Legislative positions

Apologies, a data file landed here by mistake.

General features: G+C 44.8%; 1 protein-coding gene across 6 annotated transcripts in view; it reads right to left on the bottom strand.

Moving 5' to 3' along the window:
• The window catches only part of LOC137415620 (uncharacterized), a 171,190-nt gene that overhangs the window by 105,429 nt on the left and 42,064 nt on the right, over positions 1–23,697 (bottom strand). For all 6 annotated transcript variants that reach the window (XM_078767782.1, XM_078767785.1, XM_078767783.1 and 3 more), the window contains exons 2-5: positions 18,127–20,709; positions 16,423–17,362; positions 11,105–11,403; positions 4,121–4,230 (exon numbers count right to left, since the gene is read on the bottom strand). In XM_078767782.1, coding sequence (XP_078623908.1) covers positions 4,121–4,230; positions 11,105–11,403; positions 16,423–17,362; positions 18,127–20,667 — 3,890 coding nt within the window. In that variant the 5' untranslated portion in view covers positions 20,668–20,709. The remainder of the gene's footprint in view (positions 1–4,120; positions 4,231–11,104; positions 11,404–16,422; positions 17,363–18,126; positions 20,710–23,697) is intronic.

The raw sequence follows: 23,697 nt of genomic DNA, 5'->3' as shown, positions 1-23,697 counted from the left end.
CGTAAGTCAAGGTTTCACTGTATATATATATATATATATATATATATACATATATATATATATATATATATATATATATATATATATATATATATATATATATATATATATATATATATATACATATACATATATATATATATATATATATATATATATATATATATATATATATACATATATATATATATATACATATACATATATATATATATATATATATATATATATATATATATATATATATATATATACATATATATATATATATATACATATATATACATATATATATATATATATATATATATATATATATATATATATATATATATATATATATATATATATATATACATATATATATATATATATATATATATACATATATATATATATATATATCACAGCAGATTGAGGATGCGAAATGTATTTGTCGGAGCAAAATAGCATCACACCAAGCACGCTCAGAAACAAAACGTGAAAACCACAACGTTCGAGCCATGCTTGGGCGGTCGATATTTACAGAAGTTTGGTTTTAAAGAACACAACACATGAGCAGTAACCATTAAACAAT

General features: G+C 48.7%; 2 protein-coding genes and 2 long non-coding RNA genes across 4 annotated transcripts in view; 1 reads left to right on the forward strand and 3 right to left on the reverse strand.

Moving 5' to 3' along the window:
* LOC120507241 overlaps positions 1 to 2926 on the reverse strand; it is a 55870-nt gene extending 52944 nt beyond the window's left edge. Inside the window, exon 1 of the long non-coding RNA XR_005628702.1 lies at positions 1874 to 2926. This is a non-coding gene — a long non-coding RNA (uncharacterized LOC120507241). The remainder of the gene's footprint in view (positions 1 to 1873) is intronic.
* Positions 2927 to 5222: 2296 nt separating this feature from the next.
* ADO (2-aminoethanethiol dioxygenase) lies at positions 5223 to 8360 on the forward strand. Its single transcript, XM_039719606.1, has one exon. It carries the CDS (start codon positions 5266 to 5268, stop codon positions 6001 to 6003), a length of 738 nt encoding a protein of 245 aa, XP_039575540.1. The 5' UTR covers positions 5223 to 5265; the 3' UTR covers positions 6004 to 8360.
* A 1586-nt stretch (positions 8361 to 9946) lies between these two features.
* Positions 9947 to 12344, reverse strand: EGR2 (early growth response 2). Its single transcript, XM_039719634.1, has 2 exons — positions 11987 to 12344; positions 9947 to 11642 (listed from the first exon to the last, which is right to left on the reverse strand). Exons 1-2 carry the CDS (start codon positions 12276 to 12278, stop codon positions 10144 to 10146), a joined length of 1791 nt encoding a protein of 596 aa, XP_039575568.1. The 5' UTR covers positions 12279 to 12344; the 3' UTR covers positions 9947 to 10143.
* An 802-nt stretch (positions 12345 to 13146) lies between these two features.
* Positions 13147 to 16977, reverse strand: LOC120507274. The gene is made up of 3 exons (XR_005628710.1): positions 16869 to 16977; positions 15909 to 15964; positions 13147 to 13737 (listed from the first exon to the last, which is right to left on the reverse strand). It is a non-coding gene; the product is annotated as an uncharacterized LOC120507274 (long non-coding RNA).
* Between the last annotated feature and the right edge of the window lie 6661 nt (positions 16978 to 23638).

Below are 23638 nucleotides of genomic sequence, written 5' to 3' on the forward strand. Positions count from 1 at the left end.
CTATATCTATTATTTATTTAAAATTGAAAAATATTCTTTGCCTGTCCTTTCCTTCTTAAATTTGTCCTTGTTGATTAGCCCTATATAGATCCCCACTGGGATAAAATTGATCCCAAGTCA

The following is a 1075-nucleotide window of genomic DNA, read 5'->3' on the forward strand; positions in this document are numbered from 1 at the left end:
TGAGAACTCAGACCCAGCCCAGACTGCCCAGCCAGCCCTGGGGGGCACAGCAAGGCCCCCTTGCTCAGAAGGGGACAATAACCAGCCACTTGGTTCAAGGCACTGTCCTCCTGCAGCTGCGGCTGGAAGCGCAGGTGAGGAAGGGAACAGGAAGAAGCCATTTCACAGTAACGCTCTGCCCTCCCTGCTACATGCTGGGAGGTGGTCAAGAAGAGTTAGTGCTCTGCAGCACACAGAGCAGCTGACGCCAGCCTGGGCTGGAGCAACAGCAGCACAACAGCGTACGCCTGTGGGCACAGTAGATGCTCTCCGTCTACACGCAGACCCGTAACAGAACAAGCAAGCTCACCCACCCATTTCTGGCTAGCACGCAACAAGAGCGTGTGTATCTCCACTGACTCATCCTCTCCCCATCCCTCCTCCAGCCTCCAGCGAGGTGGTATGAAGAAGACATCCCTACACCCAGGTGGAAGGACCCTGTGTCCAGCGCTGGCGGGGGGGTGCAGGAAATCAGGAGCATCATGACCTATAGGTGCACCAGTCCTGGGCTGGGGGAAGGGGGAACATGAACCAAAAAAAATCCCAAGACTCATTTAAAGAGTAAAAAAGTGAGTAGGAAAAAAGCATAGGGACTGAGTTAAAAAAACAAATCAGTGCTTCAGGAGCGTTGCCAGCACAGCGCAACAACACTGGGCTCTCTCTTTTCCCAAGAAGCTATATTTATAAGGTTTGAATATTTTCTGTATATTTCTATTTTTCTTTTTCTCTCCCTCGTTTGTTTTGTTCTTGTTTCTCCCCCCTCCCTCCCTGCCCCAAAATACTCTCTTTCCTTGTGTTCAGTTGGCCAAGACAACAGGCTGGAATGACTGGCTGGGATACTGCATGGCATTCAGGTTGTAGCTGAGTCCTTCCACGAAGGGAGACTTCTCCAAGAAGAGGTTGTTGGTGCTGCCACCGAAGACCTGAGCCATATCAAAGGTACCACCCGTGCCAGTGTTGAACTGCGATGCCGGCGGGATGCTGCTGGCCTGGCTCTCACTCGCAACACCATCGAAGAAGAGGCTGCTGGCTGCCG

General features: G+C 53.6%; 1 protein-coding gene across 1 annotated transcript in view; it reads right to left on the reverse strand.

​ A pro-life legislator, Harper-Brown supported in 2013 the ban on abortion after twenty weeks of gestation; the measure passed the House, 96-49. She co-sponsored companion legislation to increase medical and licensing requirements of abortion providers.[11] These issues brought forth an unsuccessful filibuster in the state Senate by Wendy Russell Davis of Fort Worth, who in 2014 lost the gubernatorial general election to Republican Greg Abbott.[12] The Texas Right to Life Committee rated Harper-Brown 83 percent favorable in 2013, 75 percent in 2011.[13]​ ​ Harper-Brown opposed the bill to establish a taxpayer-funded breakfast program for public schools; the measure passed the House, 73-58. She supported legislation to provide marshals for school security as a separate law-enforcement entity. She co-sponsored the successful bill to extend the franchise tax exemption to certain businesses. Harper-Brown supported the bill to prohibit texting while driving, which passed the House, 97-45. She voted to require testing for narcotics of those receiving unemployment compensation. She voted against the "equal pay for women" measure, which nevertheless passed the House, 78-61.[11]​ ​ Harper-Brown co-sponsored the measure to forbid the state from engaging in the enforcement of federal regulations of firearms. She co-sponsored legislation to allow college and university officials to carry concealed weapons in the name of campus security. She co-sponsored legislation to reduce the time required to obtain a concealed-carry permit. She backed the redistricting bills for the state House, the state Senate, and the United States House of Representatives. Harper-Brown voted against term limits for state officials. In 2011, she voted for picture identification of voters casting a ballot,[11] a measure which finally took effect in October 2013 and was used widely for the first time in the March 4 primaries.[14] Harper-Brown also requested House Bill 362 (which had passed) to be nullified, which would allow homeowners to install solar panels or devices without the approval of Homeowner's associations (HOA's) with certain exemptions. She also proposed a fine on electric vehicles based on the 'number of miles traveled' because 'the state gets less tax dollars from them'.[15]​ ​